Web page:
Women's History Month Tour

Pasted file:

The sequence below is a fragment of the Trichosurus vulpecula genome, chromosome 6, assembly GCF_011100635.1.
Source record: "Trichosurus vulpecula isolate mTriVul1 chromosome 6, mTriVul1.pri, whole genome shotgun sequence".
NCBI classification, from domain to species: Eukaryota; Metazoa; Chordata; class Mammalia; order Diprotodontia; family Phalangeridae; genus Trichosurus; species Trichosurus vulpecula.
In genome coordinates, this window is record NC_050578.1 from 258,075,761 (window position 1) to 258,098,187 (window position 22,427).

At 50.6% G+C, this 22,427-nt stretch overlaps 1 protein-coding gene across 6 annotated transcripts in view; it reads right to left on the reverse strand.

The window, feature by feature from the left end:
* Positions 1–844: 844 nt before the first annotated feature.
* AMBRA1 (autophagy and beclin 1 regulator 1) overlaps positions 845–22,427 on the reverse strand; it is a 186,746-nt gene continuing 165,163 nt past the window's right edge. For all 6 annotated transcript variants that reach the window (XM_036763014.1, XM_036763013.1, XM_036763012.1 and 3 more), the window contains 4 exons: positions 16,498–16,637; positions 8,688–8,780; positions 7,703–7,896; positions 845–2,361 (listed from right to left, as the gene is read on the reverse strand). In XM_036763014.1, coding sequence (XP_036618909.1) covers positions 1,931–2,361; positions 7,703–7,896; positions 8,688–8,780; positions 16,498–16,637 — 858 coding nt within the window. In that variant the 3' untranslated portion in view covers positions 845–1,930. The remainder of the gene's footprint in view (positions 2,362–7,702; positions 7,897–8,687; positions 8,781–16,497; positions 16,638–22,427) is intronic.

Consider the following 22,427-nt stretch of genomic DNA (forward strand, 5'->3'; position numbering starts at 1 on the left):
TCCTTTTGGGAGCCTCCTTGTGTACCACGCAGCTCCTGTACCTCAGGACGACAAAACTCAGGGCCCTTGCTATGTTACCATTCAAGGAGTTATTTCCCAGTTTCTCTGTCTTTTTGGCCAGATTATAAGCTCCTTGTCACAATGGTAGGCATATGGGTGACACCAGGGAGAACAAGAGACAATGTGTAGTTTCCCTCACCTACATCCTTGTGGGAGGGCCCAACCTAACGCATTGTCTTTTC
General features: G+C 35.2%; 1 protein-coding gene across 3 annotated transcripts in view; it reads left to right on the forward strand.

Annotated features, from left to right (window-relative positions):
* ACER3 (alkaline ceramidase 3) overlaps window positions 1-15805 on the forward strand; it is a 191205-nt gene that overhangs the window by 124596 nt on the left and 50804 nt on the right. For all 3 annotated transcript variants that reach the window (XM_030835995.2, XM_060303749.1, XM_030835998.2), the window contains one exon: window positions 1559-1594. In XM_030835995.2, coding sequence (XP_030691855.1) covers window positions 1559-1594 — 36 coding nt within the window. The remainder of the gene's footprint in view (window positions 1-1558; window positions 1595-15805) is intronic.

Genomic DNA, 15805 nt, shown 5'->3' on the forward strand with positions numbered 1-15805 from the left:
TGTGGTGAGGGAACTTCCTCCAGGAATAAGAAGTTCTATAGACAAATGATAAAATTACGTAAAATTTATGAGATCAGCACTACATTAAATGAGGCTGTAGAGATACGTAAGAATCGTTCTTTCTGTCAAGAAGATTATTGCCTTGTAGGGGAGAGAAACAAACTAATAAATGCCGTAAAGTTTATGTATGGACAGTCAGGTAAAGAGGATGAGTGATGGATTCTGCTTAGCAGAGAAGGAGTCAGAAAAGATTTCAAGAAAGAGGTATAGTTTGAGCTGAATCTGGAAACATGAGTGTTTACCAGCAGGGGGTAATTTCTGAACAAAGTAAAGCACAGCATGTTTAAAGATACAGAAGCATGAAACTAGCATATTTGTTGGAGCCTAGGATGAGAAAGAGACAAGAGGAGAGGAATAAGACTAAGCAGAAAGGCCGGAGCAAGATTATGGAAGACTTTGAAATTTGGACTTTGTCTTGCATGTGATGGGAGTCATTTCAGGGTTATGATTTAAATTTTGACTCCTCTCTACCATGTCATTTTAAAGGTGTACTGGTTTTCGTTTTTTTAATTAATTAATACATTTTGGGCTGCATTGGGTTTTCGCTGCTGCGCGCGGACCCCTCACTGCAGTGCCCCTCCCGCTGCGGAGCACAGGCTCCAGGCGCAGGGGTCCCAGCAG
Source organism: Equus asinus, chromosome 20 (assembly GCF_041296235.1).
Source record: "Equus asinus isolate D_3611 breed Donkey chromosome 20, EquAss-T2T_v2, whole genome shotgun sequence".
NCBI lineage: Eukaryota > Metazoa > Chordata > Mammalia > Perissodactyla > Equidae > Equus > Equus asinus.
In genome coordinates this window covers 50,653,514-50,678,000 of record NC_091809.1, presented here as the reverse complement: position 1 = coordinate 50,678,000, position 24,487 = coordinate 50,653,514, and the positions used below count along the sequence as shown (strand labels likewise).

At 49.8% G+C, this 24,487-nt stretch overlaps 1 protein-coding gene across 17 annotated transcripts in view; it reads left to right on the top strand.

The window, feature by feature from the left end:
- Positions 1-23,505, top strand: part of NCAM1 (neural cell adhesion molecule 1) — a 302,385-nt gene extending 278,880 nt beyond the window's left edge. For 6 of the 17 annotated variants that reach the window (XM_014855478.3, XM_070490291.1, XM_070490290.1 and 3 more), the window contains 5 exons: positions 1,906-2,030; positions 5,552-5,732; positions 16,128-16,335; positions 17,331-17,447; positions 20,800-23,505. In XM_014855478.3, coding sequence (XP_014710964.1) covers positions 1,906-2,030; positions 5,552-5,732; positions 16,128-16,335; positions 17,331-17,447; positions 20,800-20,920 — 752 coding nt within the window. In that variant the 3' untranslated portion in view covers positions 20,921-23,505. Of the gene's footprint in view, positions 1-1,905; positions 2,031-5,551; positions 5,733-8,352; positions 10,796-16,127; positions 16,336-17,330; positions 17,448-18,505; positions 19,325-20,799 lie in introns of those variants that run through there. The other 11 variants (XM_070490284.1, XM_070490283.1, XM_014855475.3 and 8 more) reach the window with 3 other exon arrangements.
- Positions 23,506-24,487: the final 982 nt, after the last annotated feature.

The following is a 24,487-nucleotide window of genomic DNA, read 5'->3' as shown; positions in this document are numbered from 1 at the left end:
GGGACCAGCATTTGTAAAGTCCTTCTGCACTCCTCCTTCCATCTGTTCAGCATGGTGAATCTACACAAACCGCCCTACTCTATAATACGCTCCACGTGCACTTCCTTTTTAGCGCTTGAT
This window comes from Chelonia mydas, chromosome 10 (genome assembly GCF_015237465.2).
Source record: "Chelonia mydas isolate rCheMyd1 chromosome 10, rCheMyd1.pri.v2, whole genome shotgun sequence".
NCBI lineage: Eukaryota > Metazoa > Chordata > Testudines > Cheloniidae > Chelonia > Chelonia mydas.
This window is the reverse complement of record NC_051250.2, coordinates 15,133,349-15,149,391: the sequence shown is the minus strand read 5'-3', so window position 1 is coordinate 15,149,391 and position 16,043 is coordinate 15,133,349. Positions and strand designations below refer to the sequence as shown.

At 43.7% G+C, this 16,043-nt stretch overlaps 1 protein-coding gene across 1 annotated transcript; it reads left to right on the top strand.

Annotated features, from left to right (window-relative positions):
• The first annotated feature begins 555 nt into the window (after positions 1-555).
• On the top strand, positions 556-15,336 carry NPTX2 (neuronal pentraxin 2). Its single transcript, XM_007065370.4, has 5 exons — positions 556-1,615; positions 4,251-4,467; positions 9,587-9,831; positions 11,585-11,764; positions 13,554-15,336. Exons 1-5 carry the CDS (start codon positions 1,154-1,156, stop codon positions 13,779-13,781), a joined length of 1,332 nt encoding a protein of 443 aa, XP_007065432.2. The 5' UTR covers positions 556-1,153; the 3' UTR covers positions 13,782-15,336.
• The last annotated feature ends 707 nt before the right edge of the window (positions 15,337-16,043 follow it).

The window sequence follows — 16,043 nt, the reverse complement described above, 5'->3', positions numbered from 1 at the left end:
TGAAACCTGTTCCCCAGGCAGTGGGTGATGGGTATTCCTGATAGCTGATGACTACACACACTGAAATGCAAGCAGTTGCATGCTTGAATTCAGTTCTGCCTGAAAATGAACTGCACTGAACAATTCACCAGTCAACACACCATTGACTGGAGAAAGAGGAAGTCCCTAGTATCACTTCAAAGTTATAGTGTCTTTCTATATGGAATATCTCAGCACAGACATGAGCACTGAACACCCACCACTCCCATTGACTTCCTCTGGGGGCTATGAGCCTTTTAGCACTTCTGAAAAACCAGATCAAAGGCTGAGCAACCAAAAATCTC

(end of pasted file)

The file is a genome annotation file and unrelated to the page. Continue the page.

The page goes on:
The Road to the Vote for national woman suffrage was a long and arduous one. Along the way, countless suffragists, in the City of Boston, throughout the Commonwealth, and across the nation, organized meetings, delivered speeches, published journals, distributed literature, held fundraising bazaars, rode the rails, marched, picketed, boycotted, set watchfires and went on hunger strikes to call attention to their cause, all the while hoping to open minds and move hearts. Generations were involved in the struggle and by the early 20th century women in Boston were being arrested and jailed for their convictions. It was 72 years from Seneca Falls to the time when American women voted in municipal, state and federal elections exercising the right provided to them in the 19th amendment. This tour celebrates the centennial of the ratification of that amendment and highlights the places, people and protests that helped win the vote for women.